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AROUND THE WORLD

Bar group supports birthright citizenship

TORONTO (AP) -- The American Bar Association passed a resolution Tuesday urging the U.S. Congress to reject any changes to the Constitution that would eliminate automatic citizenship for anyone born in the United States.

About 400 members of the lawyers group, at its annual meeting here, passed the resolution in a voice vote.

Some Republican lawmakers have called for legislation to repeal birthright citizenship and have proposed a constitutional amendment.

Outgoing American Bar Association President Stephen Zack, the first ABA president of Hispanic origin, said in an interview that racism is underlying the call to change the Constitution. He said the Constitution must be respected.

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U.S. envoy attends Nagasaki memorial

TOKYO (AP) -- The United States on Tuesday sent a representative for the first time to the annual memorial service for victims of the U.S. nuclear bombing of Nagasaki, one of two such attacks that led Japan to surrender in World War II.

The Aug. 9, 1945, bombing of Nagasaki killed about 80,000 people. Three days earlier, the U.S. had dropped the first atomic bomb on Hiroshima, killing up to 140,000.

U.S. Charge d'Affaires James P. Zumwalt joined Nagasaki's residents and mayor in observing a moment of silence at 11:02 a.m. -- the moment the bomb dropped on the city. Six days later Japan surrendered.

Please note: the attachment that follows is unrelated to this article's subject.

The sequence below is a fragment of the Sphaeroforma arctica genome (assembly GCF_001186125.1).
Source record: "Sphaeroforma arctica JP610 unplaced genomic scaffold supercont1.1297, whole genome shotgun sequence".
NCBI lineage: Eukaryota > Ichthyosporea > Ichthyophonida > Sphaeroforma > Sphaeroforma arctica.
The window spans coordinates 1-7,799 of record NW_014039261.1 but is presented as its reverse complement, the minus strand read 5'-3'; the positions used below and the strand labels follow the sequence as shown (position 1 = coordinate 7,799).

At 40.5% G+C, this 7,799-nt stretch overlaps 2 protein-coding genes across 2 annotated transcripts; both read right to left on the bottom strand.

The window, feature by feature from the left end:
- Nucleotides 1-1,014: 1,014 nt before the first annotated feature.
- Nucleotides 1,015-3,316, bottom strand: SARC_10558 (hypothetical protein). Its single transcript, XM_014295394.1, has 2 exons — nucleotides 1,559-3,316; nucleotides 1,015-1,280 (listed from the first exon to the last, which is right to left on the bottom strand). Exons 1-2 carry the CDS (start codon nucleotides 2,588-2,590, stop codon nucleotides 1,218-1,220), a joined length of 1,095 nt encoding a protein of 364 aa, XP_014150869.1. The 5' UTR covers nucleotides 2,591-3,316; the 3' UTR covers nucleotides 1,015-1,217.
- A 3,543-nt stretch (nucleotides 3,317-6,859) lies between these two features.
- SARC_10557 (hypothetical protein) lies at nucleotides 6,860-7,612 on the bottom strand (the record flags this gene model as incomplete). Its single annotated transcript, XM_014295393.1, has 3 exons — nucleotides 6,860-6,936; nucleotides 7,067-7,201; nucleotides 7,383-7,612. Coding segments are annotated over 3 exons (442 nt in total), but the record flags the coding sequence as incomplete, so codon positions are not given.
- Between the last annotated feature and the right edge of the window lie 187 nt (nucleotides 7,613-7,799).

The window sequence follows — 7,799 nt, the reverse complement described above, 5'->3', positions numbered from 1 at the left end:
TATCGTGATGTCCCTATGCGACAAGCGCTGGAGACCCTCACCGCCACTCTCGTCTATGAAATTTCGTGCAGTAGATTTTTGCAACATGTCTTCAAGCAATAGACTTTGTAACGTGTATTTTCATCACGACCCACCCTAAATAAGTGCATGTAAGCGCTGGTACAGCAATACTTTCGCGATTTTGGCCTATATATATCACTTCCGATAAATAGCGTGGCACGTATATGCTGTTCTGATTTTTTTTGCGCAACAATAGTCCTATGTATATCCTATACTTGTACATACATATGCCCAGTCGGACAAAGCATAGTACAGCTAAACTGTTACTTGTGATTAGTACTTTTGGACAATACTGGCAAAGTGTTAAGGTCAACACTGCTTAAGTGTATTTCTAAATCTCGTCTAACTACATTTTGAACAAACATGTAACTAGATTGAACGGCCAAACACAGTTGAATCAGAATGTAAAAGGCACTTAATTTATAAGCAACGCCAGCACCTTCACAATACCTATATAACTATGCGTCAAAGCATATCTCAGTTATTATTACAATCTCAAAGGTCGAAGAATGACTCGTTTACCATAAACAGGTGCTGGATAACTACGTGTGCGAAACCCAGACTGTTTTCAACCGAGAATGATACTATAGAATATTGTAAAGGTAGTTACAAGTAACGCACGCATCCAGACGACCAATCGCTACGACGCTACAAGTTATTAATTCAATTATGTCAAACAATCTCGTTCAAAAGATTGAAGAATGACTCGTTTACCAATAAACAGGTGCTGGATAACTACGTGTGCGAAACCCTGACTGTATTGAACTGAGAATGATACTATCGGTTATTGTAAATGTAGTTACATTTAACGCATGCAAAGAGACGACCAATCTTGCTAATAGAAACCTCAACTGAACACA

Zumwalt said President Obama hoped to work with Japan toward his goal "of realizing a world without nuclear weapons" -- a commitment Japan has made repeatedly since the war.

Obama last year sent Ambassador John Roos to the 65th anniversary of the bombing in Hiroshima, according to the U.S. Embassy in Japan.

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President proposes law favoring civil unions

SANTIAGO, Chile (AP) -- Chile's conservative president proposed civil unions legislation Tuesday that would give unmarried partners many of the rights now enjoyed only by married couples in the South American nation.

Gays and lesbians lauded Sebastian Pinera's signature on the proposal that he is sending to Congress as a big step toward equality.

But the leaders of Pinera's center-right coalition were so upset that they refused to attend the signing ceremony.

Pinera insists the initiative doesn't change the concept of marriage in Chile, which only recognizes marriages between a man and a woman. But all couples "deserve respect, dignity and the support of state," he said.

If the bill is approved by both houses of congress, then couples who sign "agreements to life as a couple" before a notary or at the civil registry would be able to resolve legal problems with inheritances, social welfare issues and health care benefits.